September 16, 2019
Fancy a few days in the sun before summer says goodbye, but want something more than a typical beach resort?
Some of Europe’s most fascinating cities happen to come with spectacular beaches right on their doorstep, so you can soak up the culture and sink your toes into sand.
This lively city on Spain’s northern Basque coast has one of Europe’s loveliest beaches. The soft sands of Playa de la Concha stretch for nearly a mile as the shell-shaped beach curves between two sheltering hills, Urgull and Igueldo. Just to the east of Urgull is Playa Zurriola, which attracts surfers to its crashing waves.
After a day in the sea, head to the handsome old town for a taste of some of Spain’s best tapas. Called pintxos in Basque, these addictive nibbles on toothpicks or bits of bread make for a satisfying snack.
Many visitors fly into Catania airport and head straight to the honeypot resort of Taormina. But Sicily’s second-largest city is worth a stop – not least for its buzzing atmosphere, UNESCO-listed historic centre, ancient ruins and 11 miles of sandy beaches.
Don’t miss the noisy spectacle of the morning fish market, La Pescheria, which is a great introduction to the city’s fabulous seafood. For a special treat, take a trip to the top of nearby Mount Etna, Europe’s tallest active volcano, whose smouldering peak you can see all over the city.
Valencia combines fantastically futuristic cultural attractions with a long sandy beach that’s more than two miles long. Check out the awe-inspiring City of Arts and Sciences, whose family-friendly exhibits are displayed in an audacious setting.
Stroll through the Jardines del Turia, a long ribbon of parkland that runs along an old riverbed for more than five miles. And if you want a truly traditional paella, which originated in Valencia, check out the restaurants on wikipaella.org. Here you can find places that serve the authentic dish – which doesn’t include chorizo.
You’re spoilt for choice of pebbly beaches in the Côte d’Azur’s capital – 15 private and 20 public beaches curve along the Baie des Anges (Bay of Angels). If you want to pamper yourself (and pay for the privilege), you can rent an umbrella and a sunlounger at one of the private beaches and treat yourself to lunch at its waterside restaurant.
Afterwards, wander through the maze of narrow lanes in Nice’s Old Town, one of the most delightful in France.
While many people use Split as the launching point for trips to Croatia’s islands, the city itself deserves a proper look. Marvel at the UNESCO-listed remains of the Roman Diocletian’s Palace, where shops, cafés and people have made their home here for centuries.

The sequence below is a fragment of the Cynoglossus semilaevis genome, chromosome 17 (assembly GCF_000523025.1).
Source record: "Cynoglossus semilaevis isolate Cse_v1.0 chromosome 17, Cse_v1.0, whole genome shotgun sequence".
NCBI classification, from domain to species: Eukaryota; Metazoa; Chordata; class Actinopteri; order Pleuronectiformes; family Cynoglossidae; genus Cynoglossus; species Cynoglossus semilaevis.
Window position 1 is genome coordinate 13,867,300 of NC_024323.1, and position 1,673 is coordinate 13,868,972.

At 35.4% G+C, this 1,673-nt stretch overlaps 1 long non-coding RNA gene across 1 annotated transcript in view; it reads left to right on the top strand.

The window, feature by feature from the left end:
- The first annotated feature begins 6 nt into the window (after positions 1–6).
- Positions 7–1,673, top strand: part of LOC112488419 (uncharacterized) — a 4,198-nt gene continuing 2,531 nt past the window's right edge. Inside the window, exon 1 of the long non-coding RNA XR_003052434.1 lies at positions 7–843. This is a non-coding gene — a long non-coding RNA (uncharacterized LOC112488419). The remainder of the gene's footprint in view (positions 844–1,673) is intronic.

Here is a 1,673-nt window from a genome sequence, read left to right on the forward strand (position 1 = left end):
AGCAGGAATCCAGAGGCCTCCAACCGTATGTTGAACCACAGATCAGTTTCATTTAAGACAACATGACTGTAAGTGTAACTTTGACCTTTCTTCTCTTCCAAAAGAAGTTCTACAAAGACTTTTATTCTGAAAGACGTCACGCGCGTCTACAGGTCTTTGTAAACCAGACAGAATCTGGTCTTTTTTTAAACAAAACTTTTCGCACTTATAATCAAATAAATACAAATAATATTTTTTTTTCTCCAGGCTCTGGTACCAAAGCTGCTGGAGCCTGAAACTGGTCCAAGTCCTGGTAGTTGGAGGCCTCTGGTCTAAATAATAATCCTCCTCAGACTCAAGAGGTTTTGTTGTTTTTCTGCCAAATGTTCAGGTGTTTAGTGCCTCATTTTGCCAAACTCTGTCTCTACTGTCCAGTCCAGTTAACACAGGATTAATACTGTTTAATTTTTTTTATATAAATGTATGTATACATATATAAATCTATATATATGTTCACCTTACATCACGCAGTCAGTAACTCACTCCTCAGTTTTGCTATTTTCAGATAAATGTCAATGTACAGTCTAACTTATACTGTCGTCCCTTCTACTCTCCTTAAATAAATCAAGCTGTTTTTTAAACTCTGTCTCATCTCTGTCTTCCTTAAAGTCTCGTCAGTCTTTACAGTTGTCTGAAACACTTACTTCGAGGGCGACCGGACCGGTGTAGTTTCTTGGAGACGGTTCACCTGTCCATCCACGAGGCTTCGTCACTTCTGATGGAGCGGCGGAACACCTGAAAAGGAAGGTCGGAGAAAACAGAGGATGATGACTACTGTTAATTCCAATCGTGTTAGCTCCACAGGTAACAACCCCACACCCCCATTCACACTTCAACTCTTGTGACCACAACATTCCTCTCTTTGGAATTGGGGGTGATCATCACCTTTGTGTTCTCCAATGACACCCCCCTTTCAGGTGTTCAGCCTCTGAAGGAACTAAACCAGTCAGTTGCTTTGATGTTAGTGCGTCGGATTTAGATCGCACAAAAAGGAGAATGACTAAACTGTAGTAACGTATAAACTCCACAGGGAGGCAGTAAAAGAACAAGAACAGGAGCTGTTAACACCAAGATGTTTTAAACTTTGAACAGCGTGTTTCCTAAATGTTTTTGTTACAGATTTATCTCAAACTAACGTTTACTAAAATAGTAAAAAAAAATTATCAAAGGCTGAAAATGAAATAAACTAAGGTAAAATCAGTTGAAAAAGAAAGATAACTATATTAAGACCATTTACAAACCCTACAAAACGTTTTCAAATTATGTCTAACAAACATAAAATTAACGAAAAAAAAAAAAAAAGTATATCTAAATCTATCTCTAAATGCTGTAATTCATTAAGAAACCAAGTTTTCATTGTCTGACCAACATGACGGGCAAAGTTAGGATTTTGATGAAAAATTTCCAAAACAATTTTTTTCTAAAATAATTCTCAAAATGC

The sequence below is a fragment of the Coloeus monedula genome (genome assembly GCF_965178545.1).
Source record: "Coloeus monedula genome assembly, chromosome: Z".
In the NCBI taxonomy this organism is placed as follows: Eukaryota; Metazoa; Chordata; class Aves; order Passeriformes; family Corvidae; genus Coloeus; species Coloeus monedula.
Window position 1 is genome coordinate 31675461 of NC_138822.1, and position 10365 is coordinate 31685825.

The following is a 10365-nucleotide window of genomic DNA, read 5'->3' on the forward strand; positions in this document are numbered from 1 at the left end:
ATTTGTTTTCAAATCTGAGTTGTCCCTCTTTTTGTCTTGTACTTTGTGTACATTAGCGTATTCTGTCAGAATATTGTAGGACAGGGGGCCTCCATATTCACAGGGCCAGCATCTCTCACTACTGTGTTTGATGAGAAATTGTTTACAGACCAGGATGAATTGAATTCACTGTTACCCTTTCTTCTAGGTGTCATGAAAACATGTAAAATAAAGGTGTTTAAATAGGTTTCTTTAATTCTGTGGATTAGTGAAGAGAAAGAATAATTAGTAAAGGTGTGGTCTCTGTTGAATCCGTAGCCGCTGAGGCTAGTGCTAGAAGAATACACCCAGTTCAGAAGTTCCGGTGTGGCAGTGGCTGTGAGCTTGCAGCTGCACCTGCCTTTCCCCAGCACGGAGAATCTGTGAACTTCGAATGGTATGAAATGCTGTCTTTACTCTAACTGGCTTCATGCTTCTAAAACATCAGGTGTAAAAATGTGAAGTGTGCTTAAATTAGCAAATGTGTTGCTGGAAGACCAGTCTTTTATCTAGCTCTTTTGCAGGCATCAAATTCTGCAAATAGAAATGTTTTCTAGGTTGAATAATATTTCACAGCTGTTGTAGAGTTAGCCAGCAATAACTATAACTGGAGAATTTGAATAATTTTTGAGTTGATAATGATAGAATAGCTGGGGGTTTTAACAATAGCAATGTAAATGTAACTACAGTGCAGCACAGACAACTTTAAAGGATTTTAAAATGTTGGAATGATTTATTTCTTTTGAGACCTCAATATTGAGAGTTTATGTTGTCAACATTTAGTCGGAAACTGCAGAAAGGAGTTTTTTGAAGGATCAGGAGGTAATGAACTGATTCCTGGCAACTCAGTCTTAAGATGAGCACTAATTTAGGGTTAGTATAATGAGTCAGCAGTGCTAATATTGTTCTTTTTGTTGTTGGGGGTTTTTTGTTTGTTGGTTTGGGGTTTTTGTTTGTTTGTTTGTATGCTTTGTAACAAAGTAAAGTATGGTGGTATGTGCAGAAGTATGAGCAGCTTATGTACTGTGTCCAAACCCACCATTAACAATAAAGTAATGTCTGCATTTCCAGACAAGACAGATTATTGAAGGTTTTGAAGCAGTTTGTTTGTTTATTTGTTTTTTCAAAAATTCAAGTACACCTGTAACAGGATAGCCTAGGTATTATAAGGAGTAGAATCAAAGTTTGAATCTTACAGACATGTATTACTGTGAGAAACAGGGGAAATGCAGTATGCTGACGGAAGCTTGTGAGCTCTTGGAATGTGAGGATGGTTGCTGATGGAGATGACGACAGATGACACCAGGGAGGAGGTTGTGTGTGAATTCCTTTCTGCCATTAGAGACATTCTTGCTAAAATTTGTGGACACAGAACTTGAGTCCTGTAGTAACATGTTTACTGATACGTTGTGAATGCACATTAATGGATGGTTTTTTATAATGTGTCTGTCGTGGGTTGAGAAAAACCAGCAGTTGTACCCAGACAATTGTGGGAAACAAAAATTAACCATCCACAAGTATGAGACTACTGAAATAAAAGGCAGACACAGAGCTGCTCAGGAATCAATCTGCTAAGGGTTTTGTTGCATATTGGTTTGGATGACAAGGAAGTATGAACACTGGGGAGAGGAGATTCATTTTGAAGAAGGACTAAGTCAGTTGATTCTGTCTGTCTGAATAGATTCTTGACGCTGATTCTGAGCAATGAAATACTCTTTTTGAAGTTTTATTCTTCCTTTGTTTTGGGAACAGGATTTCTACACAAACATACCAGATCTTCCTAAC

To cool off, head to Bačvice Beach, a sandy beach that was awarded a Blue Flag and features a good selection of restaurants and bars. Just east of Bacvice is Firule, whose shallow waters and sand make it a popular choice for young families.
It’s almost midnight and the sun hasn’t even gone down yet – that’s the Swedish summer for you. What better place to spend endless summer evenings than on Tanto Beach in Stockholm, where you can grab and picnic and swim long into the night.
Stockholm’s archipelago offers a big range of swimming spots, including the sandy beach at Smedsbuddbadet. If you’re here in August, join the crayfish parties held all over the country as everyone feasts outdoors on these delicious crustaceans.
Most of Marseille’s city beaches have been reclaimed from the sea, including the large seafront park created at Plage du Prado, a mixture of sand and shingle. You’ll find smaller sandy beaches at Prophète and Catalans, and a choice of beachfront restaurants further south at the beach at Pointe Rouge.
Buses go directly to the beaches from Marseille’s Vieux Port, one of the most attractive parts of the city. If you have time, take a boat to the Frioul Islands where you can flop on the beaches at Grand Soufre and St-Estève.
The 2017 European Capital of Culture also has a few beaches to add to its many charms. Join the bike-mad Danes and rent a bicycle for the 10-minute trip to Den Permanente, where locals spend the evening having barbecues and bonfires on the beach.
For a cultural fix, visit the enormous ARoS Aarhus Art Museum, whose roof features a panoramic path that gives sweeping views of the city.
As Geneva is home to the largest lake in both Switzerland and the Alps, it’s not surprising to find beaches in the city. There’s a small sandy beach just to the east of the Jet d’Eau, the huge gushing jet of water that’s one of the city’s landmarks.
For something more stylish, check out the Bains des Pâquis on a pier opposite the Jet d’Eau, where you’ll find bathing and diving platforms as well as steam rooms. In the evenings, explore the Italian-style streets of Carouge, a hip district of restaurants and galleries.
France’s surf capital was a chic hangout for royalty until the surfer dudes discovered it in 1957. It’s just as chic as ever, but Biarritz’s vibe is much more laid back – all the better to enjoy nearly four miles of sandy beaches along this part of France’s Atlantic coast.
Surfers head to both the Grand Plage and the Plage de la Côte des Basques, whereas families prefer Plage du Port Vieux and Plage de la Milady. Once you’ve browsed the boutiques – which range from Hermès to Quiksilver – pay a visit to the Biarritz Aquarium in an alluring hilltop position.
Landlocked Serbia still manages to have a single Blue Flag beach, and it’s on the Sava River island of Ada Ciganlija in the capital, Belgrade. It’s the city’s summertime playground, with shingle beaches, watersports, loads of cafés, a golf course, a cinema, cycling trails, a little zoo and even a Wipeout-style obstacle course.
For those who can wait til next August, you'll catch the island’s contribution to the Belgrade Beer Fest, with live music and lots of beer.
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